Man's conviction for infecting women with HIV quashed

Man's Conviction For Infecting Women With Hiv Quashed
Counsel for the Director of Public Prosecutions said they need some time to see whether their client wants to retry the now 33-year-old man. Photo: PA Images
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High Court reporters

A man’s conviction for causing serious harm to two women by intentionally or recklessly infecting them with HIV has been quashed by the Supreme Court.

The court said the 2018 case appears to be the first prosecution of its kind in the State, but there were flaws with how the trial judge guided the jury on the scientific analysis of samples of the virus taken from the three individuals, as well as the personal witness evidence.


The prosecution’s case depended upon circumstantial evidence, so it was essential to establish there was no reasonable possibility that either of the women could have been infected another way, Ms Justice Iseult O’Malley said, ruling for the court.

The most important features were the women’s evidence and scientific evidence, both of which should have been addressed with “greater care”, the judge said.

The seven judges agreed to allow the man’s appeal and overturn his conviction for intentionally or recklessly causing serious harm to the women, one of whom was his wife, on dates between November 2009 and June 2010.

Lawyers for the Director of Public Prosecutions said they need some time to see whether their client wants to retry the now 33-year-old man, who cannot be identified to protect the identities of the women.


The African national denied the charges against him. His 2018 circuit court trial was told he commenced a relationship with both women in 2009 and was “reluctant” to use contraception and had unprotected sex.

A later analysis of the man’s medical records allegedly revealed he was diagnosed with HIV in 2008 and had received treatment, advice and medication.

The court heard he was advised not to have unprotected sex and was prescribed anti-retroviral medication, which should have eliminated his symptoms and rendered him non-infectious. However, a 2010 screening showed he had a positive viral load, suggesting he was not taking his medication, the court was told.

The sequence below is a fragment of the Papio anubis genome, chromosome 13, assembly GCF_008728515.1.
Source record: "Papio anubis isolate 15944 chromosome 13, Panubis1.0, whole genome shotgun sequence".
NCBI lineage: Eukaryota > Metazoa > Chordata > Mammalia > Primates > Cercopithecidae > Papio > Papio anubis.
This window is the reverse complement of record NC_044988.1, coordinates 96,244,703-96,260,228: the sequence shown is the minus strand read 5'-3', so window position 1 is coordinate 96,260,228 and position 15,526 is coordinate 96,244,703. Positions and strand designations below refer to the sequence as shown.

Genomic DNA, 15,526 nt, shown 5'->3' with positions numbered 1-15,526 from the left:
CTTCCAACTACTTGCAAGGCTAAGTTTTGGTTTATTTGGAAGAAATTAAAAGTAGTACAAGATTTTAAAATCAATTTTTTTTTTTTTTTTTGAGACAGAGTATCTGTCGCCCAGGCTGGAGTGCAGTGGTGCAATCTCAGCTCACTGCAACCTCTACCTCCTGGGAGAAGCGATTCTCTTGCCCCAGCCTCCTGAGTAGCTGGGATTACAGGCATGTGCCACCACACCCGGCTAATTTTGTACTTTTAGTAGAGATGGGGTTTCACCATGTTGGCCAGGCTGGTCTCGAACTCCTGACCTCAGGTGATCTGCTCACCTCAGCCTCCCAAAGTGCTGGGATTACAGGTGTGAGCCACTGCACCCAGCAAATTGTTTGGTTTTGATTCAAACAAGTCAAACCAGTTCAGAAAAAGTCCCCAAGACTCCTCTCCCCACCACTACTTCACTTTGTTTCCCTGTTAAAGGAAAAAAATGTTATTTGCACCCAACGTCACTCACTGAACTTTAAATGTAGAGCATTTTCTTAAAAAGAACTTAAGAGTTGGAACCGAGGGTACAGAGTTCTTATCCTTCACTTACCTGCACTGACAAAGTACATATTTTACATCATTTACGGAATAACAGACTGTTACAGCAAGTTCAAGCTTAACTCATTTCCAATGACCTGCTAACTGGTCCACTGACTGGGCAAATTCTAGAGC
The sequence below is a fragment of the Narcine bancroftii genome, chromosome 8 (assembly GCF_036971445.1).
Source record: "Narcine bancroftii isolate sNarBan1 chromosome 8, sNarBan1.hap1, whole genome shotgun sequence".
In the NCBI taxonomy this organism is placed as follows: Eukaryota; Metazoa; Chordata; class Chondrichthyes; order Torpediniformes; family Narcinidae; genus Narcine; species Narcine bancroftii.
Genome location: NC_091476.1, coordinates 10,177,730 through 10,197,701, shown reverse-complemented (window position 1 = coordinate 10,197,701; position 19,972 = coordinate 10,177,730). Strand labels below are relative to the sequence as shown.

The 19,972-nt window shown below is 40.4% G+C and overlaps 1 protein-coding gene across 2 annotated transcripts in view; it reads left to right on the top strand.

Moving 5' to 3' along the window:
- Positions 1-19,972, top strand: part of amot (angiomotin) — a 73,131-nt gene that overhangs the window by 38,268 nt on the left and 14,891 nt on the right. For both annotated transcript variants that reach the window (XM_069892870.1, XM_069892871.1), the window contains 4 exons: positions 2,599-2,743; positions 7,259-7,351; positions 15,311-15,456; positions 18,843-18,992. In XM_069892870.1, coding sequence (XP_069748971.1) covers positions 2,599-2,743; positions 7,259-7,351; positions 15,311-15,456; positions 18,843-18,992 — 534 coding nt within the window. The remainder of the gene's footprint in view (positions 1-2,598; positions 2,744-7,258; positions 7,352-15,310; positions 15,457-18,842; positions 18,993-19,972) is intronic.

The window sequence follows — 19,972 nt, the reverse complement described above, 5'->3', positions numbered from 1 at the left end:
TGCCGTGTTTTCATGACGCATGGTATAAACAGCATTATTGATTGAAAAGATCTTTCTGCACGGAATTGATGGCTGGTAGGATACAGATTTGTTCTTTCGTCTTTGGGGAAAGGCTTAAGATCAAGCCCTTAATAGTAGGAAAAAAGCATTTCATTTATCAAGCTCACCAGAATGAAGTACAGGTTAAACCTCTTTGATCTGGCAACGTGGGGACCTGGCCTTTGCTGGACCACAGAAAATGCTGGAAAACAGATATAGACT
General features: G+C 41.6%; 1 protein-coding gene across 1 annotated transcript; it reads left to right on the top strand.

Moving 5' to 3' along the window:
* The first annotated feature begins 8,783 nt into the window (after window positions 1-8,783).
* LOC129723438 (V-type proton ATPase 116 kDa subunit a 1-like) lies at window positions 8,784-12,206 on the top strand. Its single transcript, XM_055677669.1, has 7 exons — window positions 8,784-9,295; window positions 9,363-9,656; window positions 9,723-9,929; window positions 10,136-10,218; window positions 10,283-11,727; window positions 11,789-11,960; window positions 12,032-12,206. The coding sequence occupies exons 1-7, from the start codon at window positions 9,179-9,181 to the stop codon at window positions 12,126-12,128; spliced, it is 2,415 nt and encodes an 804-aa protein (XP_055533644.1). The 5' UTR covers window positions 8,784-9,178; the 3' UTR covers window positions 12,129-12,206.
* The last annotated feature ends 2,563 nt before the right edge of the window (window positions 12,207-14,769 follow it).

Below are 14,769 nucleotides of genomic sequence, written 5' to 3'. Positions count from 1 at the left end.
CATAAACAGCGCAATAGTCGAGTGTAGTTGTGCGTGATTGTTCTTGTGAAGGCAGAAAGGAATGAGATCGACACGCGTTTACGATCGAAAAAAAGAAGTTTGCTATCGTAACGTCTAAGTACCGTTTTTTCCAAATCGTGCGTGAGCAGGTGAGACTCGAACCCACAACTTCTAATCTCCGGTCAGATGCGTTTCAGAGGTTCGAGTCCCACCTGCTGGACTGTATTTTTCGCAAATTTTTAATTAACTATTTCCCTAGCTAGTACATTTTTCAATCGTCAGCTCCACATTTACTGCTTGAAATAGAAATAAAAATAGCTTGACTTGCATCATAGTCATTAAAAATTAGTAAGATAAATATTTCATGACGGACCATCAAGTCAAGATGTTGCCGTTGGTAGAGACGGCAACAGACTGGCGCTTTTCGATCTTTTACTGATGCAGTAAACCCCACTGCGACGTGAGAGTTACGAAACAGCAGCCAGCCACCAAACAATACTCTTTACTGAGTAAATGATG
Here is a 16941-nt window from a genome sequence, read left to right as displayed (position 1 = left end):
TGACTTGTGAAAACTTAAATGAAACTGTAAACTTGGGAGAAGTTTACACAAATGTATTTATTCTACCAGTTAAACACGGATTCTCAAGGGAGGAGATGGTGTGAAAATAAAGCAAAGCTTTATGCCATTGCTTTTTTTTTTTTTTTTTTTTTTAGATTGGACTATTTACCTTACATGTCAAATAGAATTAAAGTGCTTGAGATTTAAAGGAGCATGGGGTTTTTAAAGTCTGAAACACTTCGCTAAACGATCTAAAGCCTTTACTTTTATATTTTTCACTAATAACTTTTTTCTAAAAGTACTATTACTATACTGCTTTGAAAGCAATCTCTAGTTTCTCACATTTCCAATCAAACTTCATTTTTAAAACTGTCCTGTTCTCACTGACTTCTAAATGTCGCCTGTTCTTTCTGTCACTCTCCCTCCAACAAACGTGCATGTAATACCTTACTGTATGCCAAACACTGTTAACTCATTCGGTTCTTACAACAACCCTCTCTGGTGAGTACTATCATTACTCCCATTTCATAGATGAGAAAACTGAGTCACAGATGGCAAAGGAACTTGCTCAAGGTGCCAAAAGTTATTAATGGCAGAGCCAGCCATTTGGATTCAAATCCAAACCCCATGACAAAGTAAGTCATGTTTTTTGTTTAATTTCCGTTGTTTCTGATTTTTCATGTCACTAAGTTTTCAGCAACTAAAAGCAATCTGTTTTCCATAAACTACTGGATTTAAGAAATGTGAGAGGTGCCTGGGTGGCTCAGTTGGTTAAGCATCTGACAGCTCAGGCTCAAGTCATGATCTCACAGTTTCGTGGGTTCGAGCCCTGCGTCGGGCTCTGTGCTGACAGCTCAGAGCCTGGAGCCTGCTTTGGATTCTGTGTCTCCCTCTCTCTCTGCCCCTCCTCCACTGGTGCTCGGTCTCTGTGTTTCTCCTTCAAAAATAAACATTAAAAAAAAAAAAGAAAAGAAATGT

His wife submitted a victim impact statement alleging her life “dramatically changed” since he took away her personality, health and positivity. The other woman said she had isolated herself from everyone, and the damage caused to her prevented her from having a healthy relationship.


The man was sentenced to 10 years in jail. His conviction appeal was dismissed by the Court of Appeal last year.

Scientific evidence

Delivering judgment in his further appeal on Thursday, the Supreme Court’s Ms Justice O’Malley said the scientific evidence to the court might have established that the man and his former partners each had the B subtype, which originates in Africa, but there was evidence from the defence expert that this conclusion could have been wrong.

The jury should have been told to consider whether this caused them to have a reasonable doubt about the uniformity of the subtype of all three, the judge said.

Even if satisfied all three had the B subtype, the jury should have borne in mind that half of people with HIV in Ireland have this strain, she said.


The judge said the case was “almost entirely dependent” on the evidence of the women, whose credibility about their sexual history was “absolutely crucial”.

The trial judge was correct to tell the jury that if they believed there were potential lies or misleading statements by the women this did not necessarily mean the man had to be acquitted, but he should not have used language that appeared to equate the women’s position with that of the accused, Ms Justice O’Malley added.

The judge should have emphasised that the jury could not convict unless they believed beyond reasonable doubt that the complainants were fully truthful and accurate when each said they had never had unprotected sex with any person other than the man, she said.

Meanwhile, it should be communicated clearly to a jury that lies told by an accused, even in the hopes of evading responsibility, do not prove transmission.


The judge also noted that while there may continue to be advances in scientific knowledge and methods of testing, the courts will likely still have to approach an offence of this kind as if it is not possible for injured parties to prove by their evidence that they were infected by an accused.

Similarly, she said, it is not possible for an accused to prove by their evidence that they were not the infection source.

The availability of any scientific analysis that can exclude an individual as the source should not be disregarded lightly, she added.

The court found further flaws with how a medical consultant who treated the women provided some of his evidence.

Her decision was supported by Chief Justice Donal O’Donnell, Ms Justice Elizabeth Dunne, Mr Justice Peter Charleton, Ms Justice Marie Baker, Mr Justice Séamus Woulfe and Mr Justice Maurice Collins.

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